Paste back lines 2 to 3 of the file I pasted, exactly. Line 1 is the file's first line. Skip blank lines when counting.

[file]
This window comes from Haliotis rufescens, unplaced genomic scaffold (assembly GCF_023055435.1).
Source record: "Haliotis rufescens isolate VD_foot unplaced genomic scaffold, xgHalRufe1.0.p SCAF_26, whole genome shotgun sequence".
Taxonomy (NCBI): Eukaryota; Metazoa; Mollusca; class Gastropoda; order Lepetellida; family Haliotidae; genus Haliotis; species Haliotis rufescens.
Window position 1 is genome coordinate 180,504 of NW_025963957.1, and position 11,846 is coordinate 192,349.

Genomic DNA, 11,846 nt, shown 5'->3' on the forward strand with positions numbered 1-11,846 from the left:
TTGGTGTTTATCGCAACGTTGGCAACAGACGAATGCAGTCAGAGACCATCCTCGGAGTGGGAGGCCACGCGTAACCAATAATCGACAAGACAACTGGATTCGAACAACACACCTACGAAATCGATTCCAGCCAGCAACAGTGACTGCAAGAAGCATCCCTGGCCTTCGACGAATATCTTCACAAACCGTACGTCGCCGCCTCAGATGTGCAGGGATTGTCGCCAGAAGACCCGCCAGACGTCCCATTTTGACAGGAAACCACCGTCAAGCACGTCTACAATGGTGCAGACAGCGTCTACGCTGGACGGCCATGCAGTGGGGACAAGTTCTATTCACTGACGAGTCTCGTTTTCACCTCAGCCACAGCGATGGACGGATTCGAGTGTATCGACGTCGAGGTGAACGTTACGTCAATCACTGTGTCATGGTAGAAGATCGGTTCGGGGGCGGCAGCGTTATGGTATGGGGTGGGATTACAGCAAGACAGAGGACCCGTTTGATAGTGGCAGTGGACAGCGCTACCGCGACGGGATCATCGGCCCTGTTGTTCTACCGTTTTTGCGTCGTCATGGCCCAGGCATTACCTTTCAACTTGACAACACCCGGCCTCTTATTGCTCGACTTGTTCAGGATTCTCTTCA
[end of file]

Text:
Source record: "Haliotis rufescens isolate VD_foot unplaced genomic scaffold, xgHalRufe1.0.p SCAF_26, whole genome shotgun sequence".
Taxonomy (NCBI): Eukaryota; Metazoa; Mollusca; class Gastropoda; order Lepetellida; family Haliotidae; genus Haliotis; species Haliotis rufescens.